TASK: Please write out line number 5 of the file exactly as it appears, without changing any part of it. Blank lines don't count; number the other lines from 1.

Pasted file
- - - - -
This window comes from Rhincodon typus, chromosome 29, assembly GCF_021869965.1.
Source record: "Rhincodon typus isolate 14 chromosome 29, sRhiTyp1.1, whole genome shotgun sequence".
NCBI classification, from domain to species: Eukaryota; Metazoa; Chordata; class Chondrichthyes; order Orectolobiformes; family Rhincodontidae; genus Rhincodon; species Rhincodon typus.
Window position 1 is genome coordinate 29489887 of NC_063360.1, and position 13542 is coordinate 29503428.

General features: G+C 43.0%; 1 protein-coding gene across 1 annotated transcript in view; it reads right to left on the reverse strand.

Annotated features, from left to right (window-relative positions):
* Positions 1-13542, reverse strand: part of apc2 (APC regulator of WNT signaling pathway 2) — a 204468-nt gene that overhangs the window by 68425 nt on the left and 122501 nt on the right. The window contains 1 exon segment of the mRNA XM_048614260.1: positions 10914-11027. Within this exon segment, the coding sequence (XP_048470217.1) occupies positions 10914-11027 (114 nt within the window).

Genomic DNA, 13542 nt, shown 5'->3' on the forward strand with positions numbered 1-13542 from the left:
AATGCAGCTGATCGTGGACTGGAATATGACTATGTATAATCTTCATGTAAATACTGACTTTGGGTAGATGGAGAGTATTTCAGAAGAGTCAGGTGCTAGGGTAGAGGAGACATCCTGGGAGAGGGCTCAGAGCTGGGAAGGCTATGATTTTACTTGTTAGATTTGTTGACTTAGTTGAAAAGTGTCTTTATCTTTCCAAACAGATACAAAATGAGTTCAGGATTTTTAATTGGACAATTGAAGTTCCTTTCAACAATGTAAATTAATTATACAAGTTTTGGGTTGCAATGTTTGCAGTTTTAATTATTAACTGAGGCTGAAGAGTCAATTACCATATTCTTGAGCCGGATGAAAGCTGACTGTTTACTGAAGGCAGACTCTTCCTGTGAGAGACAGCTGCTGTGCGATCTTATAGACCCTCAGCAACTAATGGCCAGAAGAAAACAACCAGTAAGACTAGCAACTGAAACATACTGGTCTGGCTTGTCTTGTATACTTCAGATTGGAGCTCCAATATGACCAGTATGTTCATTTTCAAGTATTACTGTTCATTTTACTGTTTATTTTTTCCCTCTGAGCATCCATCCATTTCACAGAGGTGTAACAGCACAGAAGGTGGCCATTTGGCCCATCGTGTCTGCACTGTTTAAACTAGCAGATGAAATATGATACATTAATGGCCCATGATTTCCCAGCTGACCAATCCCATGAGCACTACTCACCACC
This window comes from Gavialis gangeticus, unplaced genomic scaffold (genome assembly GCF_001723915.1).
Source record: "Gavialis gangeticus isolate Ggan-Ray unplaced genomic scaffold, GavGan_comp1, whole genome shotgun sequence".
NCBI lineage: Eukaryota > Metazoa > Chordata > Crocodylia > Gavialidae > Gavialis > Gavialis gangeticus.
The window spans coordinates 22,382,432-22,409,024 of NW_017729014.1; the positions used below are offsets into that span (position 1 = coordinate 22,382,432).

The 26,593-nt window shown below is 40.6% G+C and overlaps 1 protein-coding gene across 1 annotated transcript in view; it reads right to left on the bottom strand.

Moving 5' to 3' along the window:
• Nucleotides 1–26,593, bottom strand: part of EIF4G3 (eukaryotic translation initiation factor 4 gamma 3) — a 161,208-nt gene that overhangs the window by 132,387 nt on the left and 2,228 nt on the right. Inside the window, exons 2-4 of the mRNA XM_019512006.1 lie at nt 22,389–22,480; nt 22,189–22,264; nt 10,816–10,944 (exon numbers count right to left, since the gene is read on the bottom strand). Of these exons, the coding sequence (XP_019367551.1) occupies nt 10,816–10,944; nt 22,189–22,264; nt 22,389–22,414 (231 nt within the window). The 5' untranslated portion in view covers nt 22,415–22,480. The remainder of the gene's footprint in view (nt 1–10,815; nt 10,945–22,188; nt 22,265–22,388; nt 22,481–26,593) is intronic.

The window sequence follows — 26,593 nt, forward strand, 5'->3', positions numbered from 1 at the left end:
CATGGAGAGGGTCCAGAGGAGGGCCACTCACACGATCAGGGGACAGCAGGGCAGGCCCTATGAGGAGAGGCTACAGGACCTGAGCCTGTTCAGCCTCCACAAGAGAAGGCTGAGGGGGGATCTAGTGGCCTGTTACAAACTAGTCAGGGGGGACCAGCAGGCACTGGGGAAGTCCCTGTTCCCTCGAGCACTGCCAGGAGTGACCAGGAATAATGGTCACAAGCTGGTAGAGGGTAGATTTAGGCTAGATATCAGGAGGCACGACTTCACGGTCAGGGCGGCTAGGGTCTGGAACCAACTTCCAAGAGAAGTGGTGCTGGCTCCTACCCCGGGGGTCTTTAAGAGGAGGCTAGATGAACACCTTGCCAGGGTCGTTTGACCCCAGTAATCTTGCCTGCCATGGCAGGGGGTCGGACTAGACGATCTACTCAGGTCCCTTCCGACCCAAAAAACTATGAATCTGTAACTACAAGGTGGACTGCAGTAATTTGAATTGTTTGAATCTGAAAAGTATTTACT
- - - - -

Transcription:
General features: G+C 43.0%; 1 protein-coding gene across 1 annotated transcript in view; it reads right to left on the reverse strand.